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Today, I went for my regular physical therapy appointment for my continuing spinal issues. My physical therapist (PT), Karina, specializes in neck and back physical therapy and she’s really good at it. She got her degree in Belgium where she had to learn English and Dutch at the same time.

In 3 months, Karina has helped me dramatically improve the numbness in my hands and feet, and I’m also much stronger thanks to the safe exercises she has given me. I showed her the exercises the PT’s gave me back in the states, and some of them she said are dangerous for me.

Every PT I saw back in the states specialized in sports therapy, not spinal injuries like Karina. In retrospect, their style of rehab was designed to get me back on the field or the court rather than to help me walk normally, reduce numbness or improve feeling in my legs. That makes sense considering sports gets more attention and money than anything else in the states. I was paying 5 times more for a lower quality of care and less individualized attention.

My ongoing medical care is one of the main reasons we left the states and moved to Ecuador. We simply couldn’t afford medical care or quality health insurance. My two spinal surgeries cost almost 1 million dollars and it almost bankrupted us even with Obamacare covering most of it. If I ever need another surgery, having it done in the states is financially impossible. Plus, my ongoing care expenses were costing us several hundred dollars per month in Denver. Now they cost less than a hundred.

If you have any questions about our experience with medical care here in Ecuador, please let us know in the comments or drop us a note.

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People & Places

Karina, My Physical Therapist

My PT’s name is Karina. She works out of her home office near Gringolandia on the western side of Cuenca. If you’d like her contact info, please let us know.

Laundry Day in Río Tomebamba

Physical Therapy Cuenca Laundry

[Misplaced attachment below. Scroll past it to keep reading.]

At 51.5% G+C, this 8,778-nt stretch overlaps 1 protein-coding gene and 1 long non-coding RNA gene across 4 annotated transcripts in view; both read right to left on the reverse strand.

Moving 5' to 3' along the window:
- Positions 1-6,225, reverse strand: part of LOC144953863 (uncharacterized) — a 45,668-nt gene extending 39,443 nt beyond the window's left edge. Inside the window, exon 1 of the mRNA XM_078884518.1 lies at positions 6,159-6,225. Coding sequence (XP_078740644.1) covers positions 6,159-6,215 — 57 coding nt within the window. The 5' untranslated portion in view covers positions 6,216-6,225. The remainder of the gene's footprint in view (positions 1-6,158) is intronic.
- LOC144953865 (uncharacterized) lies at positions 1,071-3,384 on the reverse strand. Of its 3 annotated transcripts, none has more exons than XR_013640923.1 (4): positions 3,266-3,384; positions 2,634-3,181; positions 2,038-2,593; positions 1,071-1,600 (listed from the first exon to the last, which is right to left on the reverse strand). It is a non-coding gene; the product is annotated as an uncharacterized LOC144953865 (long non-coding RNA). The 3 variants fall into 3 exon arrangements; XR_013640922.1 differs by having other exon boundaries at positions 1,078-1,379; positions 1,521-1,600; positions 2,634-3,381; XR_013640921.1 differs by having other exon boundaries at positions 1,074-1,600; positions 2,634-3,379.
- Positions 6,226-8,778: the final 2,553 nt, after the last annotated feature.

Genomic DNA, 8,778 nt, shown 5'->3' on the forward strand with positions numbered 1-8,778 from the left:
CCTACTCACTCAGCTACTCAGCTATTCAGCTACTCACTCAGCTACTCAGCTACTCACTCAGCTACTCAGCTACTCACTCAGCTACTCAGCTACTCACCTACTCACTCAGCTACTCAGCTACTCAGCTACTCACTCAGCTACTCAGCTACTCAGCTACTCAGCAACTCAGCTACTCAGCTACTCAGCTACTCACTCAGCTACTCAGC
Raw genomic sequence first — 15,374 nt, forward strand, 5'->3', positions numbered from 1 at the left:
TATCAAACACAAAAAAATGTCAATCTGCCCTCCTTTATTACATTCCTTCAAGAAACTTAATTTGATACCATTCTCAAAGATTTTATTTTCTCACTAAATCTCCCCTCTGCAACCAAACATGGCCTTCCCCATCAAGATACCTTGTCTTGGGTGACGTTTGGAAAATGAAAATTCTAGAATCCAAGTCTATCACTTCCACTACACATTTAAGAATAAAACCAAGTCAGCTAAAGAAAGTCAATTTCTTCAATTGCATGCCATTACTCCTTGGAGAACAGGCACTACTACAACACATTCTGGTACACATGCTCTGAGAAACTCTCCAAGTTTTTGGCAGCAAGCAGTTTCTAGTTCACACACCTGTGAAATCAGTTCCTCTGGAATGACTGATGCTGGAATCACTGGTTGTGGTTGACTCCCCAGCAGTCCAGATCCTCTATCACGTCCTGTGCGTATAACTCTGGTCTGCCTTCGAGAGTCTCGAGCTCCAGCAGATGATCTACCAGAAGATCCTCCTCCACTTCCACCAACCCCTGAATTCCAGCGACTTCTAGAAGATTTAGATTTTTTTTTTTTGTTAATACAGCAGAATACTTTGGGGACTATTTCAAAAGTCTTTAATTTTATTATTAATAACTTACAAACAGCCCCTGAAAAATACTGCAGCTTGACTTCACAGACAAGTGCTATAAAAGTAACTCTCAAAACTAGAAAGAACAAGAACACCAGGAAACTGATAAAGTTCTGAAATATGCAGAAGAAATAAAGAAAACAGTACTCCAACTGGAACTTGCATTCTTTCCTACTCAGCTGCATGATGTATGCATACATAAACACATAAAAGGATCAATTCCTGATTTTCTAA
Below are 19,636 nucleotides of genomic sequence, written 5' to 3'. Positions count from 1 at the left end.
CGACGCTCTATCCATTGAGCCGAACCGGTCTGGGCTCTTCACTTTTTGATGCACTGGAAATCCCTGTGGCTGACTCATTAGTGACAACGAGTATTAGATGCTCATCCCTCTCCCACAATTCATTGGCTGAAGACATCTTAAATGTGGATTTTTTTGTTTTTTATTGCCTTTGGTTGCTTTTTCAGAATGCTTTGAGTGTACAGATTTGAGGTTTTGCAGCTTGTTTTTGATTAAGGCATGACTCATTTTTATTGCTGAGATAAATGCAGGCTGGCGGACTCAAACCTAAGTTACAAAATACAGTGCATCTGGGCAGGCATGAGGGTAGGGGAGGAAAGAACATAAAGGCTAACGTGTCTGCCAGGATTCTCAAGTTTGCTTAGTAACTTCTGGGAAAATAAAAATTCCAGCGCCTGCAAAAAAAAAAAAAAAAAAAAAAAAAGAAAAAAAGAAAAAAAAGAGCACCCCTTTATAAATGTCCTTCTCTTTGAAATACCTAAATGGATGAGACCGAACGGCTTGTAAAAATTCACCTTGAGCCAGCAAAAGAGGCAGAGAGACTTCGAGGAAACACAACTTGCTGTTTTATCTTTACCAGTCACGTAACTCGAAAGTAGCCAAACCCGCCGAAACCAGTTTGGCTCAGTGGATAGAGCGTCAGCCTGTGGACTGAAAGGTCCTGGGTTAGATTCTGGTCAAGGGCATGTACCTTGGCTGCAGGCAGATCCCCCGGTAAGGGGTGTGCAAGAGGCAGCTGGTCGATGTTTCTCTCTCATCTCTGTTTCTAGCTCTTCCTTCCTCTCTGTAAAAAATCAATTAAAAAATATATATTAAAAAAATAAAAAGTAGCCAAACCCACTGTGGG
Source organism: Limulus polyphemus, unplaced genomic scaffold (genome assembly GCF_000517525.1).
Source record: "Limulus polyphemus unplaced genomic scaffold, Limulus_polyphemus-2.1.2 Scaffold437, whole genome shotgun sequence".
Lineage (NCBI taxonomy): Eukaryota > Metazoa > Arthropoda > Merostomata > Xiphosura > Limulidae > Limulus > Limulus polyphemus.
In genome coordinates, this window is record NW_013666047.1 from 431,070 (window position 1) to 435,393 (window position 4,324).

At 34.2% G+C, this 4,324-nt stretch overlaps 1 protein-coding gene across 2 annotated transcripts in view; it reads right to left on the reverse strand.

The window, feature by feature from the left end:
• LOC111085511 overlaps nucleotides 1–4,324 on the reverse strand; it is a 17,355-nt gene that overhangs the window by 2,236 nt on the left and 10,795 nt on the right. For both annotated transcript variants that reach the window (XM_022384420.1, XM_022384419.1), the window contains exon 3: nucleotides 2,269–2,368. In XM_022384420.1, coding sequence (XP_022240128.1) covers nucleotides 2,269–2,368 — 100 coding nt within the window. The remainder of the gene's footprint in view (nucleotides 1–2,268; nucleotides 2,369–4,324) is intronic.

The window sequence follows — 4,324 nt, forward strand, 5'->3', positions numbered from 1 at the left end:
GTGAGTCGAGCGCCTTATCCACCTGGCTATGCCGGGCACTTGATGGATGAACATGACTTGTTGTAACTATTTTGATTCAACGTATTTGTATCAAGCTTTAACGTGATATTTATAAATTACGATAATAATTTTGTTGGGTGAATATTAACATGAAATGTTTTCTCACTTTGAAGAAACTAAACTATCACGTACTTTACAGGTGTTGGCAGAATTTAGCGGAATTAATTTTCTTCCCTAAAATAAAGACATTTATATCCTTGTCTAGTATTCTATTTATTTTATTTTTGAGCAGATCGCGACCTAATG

The indigenous people can often be seen washing their laundry in the river. This struck us as odd when we first arrived, but we’re used to it now. Looking at this practice objectively, it would be more odd for them not to wash their laundry in the river since they’ve been doing it for thousands of years. Some of the rocks have been worn down from centuries of laundry.

La Universidad de Cuenca

Physical Therapy Cuenca Universidad de Cuenca

La Universidad de Cuenca campus is just like every campus I’ve been on. There are lots of young, beautiful people walking here and there. Lots of flowers and big trees. The university was founded in 1867 so they just celebrated their 150th anniversary.

This is where I go to swim for exercise and physical therapy. They have a nice lap pool and gym facilities that are open to the public. The pool costs $2.50 per visit. I’m not sure what the cost is for the racquetball courts or gym, but I seem to remember $5 gets you access to everything.

The pool area has lockers but you need to bring your own lock. I found a combination lock in a hardware store. We’ve since seen them at lots of places here in Cuenca. There are also changing rooms with showers and toilets.

RumiSol Yoga Studio

Physical Therapy Cuenca RumiSol

Amelia loves going to RumiSol Yoga, and I love her going there, too! In addition to being great strength training exercise, yoga helps her relax and puts a smile on her face. And a happy Amelia makes a happy JP!